“All of the certification gets pretty time-consuming, especially at the end of a certified period. I spent lots of time in front of a computer,” he acknowledges. “It gets pretty costly, too.”

But it’s worth the cost. Besides the skills honed and knowledge earned to acquire certification, it’s another way of winning the confidence of his customers. For the same reason, Heritage Plumbing crew members do not count on commissions as part of their salaries.

“Most plumbing companies do have commissions, especially on service calls. Their guys have to go out there and sell everything on their truck to make money. So, this is part of building relationships with customers. Not having the guys on commission gives our customers a little sense that we are not coming out to gouge them.”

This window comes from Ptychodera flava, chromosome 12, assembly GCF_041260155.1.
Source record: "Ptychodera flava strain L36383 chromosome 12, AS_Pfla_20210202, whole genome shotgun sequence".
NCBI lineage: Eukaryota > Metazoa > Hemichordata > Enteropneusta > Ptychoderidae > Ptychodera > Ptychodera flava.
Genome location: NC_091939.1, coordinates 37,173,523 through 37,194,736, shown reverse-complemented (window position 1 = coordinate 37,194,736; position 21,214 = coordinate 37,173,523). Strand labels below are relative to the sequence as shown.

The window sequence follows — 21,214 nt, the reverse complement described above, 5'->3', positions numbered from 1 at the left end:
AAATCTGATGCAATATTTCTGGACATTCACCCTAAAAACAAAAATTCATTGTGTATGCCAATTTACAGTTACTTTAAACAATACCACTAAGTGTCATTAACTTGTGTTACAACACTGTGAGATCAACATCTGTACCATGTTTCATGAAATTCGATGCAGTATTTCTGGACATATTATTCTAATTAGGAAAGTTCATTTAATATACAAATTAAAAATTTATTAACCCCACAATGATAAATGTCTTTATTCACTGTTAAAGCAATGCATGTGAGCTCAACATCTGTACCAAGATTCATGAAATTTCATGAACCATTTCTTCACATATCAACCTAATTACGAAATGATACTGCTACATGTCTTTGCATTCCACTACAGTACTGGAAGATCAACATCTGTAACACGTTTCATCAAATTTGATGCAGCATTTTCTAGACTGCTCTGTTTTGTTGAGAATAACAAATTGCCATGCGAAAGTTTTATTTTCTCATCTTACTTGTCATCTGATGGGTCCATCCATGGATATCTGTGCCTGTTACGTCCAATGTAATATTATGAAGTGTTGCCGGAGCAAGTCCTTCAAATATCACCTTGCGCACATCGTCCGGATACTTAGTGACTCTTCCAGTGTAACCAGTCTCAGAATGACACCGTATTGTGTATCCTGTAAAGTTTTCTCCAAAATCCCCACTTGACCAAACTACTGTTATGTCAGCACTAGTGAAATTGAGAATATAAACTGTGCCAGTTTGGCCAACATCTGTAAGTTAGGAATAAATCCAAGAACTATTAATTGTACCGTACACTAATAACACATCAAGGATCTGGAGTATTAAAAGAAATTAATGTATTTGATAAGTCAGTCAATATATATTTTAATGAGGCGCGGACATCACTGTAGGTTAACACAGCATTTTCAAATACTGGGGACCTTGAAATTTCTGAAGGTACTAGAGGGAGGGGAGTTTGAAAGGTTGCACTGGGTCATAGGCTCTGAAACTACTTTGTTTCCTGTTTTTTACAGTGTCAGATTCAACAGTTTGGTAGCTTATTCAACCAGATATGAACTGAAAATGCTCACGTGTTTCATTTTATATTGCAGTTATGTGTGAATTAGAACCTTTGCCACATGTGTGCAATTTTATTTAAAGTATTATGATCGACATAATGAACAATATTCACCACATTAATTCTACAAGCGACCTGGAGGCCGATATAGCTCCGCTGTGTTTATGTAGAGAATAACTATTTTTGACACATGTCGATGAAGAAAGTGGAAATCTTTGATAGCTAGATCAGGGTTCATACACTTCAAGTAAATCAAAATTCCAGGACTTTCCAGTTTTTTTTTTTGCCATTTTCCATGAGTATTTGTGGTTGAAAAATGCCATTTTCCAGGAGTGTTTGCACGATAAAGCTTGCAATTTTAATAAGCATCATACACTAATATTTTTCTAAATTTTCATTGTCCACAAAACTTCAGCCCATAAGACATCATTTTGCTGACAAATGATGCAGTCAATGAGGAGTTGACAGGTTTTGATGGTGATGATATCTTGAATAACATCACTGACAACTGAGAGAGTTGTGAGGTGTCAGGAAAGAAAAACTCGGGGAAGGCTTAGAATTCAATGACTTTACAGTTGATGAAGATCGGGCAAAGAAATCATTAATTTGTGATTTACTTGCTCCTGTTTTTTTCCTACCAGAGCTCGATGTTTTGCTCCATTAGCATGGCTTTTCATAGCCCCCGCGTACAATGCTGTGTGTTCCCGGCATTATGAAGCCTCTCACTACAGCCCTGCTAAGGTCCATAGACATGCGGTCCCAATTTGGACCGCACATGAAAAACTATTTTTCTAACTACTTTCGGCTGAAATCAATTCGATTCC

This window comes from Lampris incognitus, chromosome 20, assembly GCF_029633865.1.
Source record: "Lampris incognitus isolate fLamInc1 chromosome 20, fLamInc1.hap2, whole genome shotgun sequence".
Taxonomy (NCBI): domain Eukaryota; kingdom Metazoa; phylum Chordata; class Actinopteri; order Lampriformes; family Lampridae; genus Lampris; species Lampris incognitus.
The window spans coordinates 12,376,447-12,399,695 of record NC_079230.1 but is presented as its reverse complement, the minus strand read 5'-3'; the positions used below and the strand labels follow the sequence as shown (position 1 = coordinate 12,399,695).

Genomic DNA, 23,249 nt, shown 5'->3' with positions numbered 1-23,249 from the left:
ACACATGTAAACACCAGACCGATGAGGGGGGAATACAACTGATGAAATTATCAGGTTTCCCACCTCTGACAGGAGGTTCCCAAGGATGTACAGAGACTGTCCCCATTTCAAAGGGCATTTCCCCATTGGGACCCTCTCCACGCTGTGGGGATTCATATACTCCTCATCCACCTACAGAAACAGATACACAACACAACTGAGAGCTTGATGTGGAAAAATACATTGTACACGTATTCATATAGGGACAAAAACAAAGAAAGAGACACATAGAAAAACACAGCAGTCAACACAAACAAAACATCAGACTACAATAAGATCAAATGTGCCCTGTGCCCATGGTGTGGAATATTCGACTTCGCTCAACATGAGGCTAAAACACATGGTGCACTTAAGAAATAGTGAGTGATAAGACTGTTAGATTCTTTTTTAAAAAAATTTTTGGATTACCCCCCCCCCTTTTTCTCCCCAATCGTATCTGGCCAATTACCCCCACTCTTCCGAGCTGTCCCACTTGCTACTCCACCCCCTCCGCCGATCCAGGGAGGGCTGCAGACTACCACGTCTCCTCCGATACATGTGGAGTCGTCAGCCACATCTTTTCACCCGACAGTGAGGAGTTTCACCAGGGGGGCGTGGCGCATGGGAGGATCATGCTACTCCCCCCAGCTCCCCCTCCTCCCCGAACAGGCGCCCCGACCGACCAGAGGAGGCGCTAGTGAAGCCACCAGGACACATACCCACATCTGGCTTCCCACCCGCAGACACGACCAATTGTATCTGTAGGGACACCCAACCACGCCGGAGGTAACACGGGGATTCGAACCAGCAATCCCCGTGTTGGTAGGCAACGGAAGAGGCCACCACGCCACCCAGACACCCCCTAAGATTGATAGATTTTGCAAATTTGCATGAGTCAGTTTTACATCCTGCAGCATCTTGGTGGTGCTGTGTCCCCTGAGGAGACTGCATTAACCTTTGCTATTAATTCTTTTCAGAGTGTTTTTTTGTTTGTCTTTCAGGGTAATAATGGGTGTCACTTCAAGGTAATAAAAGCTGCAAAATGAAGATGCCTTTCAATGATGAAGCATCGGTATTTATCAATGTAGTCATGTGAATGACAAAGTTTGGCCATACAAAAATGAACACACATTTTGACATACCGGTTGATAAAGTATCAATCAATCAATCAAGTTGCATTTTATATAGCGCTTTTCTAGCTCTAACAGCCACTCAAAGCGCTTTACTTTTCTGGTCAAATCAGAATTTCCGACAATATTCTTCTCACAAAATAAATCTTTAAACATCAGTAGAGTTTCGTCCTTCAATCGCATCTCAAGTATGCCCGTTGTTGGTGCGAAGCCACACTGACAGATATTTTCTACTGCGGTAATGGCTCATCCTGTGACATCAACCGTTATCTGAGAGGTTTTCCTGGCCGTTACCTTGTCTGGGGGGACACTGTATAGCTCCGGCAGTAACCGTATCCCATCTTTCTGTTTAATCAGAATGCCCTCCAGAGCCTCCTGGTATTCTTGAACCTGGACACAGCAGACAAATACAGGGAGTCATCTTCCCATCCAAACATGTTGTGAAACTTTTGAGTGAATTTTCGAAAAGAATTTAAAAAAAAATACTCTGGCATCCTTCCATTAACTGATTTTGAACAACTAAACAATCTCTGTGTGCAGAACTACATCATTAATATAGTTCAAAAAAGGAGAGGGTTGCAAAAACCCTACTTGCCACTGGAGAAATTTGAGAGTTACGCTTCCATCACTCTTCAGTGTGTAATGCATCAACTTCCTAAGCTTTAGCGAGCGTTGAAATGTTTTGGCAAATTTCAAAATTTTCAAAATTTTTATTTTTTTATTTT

For going-the-extra-mile customer service, Heritage Plumbing also arranges for cleanup when its plumbers have to tear into walls to replace old or leaking pipe. “Repipes, we call the jobs,” Phillips says. After the piping is fixed, the walls need fixing. Phillips has a guy on call who hangs new sheet rock or repairs the old, including finishing the mudded joints. “All the homeowner has to get is a painter.”

The pandemic disrupted things for Heritage Plumbing like it did for many other businesses, the most critical problem being interruption in the supply of parts and products. Phillips says the dislocation was felt “across the board. Pipe fittings and PVC — we switch back and forth depending upon on what we can get. We couldn’t get some products for water heaters. A month ago, I couldn’t get the resin I need for the chambers in septic tanks.”

Aggravation aside, the company is pressing on. “We’re hanging in there, but it’s been rough. It’s good to be able to do different kinds of jobs. Situations like this are one reason we got into learning how to do a lot of different things.”